The South African Chamber of Commerce and Industry (Sacci) plans to make direct representations to the National Treasury on the role that public–private partnerships (PPPs) can play in the country’s large-scale infrastructure programme, as well as to seek greater certainty on government’s approach to the implementation of such projects.
The South African government has announced plans to invest more than R860-billion on power, transport and water infrastructure, as well as housing, health and educational infrastructure, between 2012 and 2015. However, the economic infrastructure programme, in particular, is dominated by State-owned companies, such as Eskom and Transnet.
Incoming president Clive Manci indicated that business supported the construction of growth-supporting economic and social infrastructure, but that there was a lack of clarity on the role that could be played by private investors.
Greater “clarity and certainty” was also needed on the future role of PPPs, while Sacci would also seek assurances that PPP projects, on which private entities had spent significant time and resources, would not be withdrawn at the eleventh hour.
The National Treasury would be approached directly, owing to the fact that the department was responsible for the governance and administration of PPPs.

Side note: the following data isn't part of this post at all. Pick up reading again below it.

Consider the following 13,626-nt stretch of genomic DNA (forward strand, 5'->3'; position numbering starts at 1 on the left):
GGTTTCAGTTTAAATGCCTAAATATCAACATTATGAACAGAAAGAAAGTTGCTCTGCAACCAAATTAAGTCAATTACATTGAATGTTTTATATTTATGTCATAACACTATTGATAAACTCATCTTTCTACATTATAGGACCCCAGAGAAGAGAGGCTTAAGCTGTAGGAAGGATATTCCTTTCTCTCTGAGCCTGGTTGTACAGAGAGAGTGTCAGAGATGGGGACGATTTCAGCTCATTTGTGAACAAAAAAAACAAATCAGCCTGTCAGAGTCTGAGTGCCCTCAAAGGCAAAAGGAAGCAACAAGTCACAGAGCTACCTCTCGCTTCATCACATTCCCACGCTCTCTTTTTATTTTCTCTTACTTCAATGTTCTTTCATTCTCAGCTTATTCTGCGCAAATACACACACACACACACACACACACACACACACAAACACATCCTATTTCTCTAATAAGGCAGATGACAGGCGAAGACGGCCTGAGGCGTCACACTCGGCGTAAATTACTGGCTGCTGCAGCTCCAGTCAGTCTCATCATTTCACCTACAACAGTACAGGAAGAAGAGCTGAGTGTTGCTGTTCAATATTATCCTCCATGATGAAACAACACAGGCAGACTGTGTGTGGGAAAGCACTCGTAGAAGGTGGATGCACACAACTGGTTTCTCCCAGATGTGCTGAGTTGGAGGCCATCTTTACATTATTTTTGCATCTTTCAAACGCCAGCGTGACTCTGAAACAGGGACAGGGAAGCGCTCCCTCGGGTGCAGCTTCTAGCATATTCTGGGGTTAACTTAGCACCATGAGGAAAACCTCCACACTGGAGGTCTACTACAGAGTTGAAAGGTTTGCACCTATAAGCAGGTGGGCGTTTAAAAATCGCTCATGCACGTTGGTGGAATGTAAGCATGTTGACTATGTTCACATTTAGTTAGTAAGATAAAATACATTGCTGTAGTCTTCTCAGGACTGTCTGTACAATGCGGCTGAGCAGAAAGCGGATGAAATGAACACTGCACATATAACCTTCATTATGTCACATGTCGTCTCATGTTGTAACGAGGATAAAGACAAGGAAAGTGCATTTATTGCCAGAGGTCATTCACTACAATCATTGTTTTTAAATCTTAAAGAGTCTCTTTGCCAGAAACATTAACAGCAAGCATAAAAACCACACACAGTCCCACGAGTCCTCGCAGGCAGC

The PPP proposal was one of several resolutions likely to be pursued following Sacci’s yearly convention, which took place in Midrand on October 4 and 5.
Manci said the organisation would also be making specific proposals on how education and skills development programmes could be improved to deal with South Africa’s chronic unemployment problem and address high levels of youth unemployment.
It would also be encouraging regional chambers to engage more actively with municipalities on their local economic development plans, so as to ensure these were supportive of the creation of new enterprises and the retention of existing companies.
Sacci would also seek to leverage the chamber network to support initiatives that improved access to business finance and made it easier and less costly for the businesses to be established. It would also continue to seek labour-market reforms that were sympathetic to the needs of entrepreneurs.
Manci said that the creation of new enterprises should not be perceived as the “selfish” pursuit of capitalists, but rather as a central ingredient to job creation and, in turn, dealing with the country's “triple challenge” of poverty, inequality and unemployment.
The call for greater involvement of business in helping governments deal with prevailing economic and social problems, which had deteriorated since the global financial crisis of 2008, was also supported by International Chamber of Commerce secretary-general Jean-Guy Carrier, who addressed the convention.
A failure by business to engage with these challenges, could result in governments resorting to “knee jerk” responses, such as a retreat into protectionism, or defensive immigration policies, which could have unintended and destructive outcomes.
Business, Carrier averred, had a responsibility to influence political leaders and policymakers to adopt policies and actions that improved a country’s competitiveness, which created the platform for job-generating and poverty-reducing investment.